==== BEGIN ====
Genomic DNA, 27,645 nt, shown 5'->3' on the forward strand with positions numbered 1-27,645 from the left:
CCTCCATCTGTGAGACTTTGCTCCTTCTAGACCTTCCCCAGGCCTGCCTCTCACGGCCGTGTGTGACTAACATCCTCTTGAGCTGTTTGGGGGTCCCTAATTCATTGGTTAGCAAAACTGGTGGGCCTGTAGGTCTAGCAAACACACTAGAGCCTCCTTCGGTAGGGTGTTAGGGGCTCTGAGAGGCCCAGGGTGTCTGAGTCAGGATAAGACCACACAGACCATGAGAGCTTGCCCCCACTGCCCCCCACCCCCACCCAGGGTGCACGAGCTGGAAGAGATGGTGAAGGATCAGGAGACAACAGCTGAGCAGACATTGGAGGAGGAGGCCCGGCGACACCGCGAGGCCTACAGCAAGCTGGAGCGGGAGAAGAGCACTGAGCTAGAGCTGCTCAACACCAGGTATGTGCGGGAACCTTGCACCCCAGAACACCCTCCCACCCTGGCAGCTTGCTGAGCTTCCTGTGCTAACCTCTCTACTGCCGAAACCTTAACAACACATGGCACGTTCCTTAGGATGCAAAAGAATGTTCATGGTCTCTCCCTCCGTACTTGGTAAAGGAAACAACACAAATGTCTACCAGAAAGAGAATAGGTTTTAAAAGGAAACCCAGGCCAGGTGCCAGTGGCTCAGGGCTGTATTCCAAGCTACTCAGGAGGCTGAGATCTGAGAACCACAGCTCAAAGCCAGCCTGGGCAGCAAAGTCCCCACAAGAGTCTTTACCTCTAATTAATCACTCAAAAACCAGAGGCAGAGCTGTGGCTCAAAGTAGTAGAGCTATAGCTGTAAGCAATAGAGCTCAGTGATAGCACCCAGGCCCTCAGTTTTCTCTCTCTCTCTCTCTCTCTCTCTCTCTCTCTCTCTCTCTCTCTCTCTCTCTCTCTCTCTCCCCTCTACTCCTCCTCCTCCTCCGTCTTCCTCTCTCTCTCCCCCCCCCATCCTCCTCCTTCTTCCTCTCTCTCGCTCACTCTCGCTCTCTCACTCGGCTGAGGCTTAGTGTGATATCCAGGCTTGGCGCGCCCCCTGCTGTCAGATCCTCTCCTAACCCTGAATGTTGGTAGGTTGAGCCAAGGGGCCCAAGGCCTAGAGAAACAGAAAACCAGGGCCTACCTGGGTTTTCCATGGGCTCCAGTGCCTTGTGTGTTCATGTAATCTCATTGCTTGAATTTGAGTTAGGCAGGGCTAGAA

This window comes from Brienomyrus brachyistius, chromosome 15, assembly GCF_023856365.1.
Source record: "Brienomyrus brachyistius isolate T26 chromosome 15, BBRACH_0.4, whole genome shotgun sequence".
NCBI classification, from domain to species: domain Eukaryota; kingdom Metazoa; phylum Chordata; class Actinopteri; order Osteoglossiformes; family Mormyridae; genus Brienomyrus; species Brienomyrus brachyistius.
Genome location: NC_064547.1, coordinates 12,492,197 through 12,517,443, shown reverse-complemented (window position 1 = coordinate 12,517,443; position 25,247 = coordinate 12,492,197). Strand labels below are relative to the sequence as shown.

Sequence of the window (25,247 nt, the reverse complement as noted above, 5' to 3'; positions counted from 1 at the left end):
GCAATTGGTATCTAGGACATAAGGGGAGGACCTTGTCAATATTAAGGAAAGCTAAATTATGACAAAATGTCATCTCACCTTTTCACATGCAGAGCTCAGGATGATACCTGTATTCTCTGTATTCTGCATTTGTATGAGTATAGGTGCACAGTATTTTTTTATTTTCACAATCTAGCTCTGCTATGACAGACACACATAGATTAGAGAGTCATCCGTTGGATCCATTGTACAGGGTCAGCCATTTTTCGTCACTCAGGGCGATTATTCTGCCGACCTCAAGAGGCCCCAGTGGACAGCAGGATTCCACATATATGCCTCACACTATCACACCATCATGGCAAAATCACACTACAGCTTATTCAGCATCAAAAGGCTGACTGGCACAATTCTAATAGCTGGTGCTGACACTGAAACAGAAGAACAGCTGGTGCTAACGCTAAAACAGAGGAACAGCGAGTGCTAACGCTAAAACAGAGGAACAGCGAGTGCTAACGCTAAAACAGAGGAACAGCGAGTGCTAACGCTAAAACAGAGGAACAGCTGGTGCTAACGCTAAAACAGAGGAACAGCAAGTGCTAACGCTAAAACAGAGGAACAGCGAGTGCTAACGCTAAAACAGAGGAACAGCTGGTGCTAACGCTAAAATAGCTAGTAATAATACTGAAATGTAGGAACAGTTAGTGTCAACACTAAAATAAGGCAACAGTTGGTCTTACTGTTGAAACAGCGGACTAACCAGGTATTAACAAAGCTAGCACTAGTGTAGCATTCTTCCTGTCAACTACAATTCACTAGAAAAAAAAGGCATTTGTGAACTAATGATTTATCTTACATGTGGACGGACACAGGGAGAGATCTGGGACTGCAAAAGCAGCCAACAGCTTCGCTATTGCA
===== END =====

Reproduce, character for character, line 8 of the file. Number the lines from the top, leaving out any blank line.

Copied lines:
GCAATTGGTATCTAGGACATAAGGGGAGGACCTTGTCAATATTAAGGAAAGCTAAATTATGACAAAATGTCATCTCACCTTTTCACATGCAGAGCTCAGGATGATACCTGTATTCTCTGTATTCTGCATTTGTATGAGTATAGGTGCACAGTATTTTTTTATTTTCACAATCTAGCTCTGCTATGACAGACACACATAGATTAGAGAGTCATCCGTTGGATCCATTGTACAGGGTCAGCCATTTTTCGTCACTCAGGGCGATTATTCTGCCGACCTCAAGAGGCCCCAGTGGACAGCAGGATTCCACATATATGCCTCACACTATCACACCATCATGGCAAAATCACACTACAGCTTATTCAGCATCAAAAGGCTGACTGGCACAATTCTAATAGCTGGTGCTGACACTGAAACAGAAGAACAGCTGGTGCTAACGCTAAAACAGAGGAACAGCGAGTGCTAACGCTAAAACAGAGGAACAGCGAGTGCTAACGCTAAAACAGAGGAACAGCGAGTGCTAACGCTAAAACAGAGGAACAGCTGGTGCTAACGCTAAAACAGAGGAACAGCAAGTGCTAACGCTAAAACAGAGGAACAGCGAGTGCTAACGCTAAAACAGAGGAACAGCTGGTGCTAACGCTAAAATAGCTAGTAATAATACTGAAATGTAGGAACAGTTAGTGTCAACACTAAAATAAGGCAACAGTTGGTCTTACTGTTGAAACAGCGGACTAACCAGGTATTAACAAAGCTAGCACTAGTGTAGCATTCTTCCTGTCAACTACAATTCACTAGAAAAAAAAGGCATTTGTGAACTAATGATTTATCTTACATGTGGACGGACACAGGGAGAGATCTGGGACTGCAAAAGCAGCCAACAGCTTCGCTATTGCA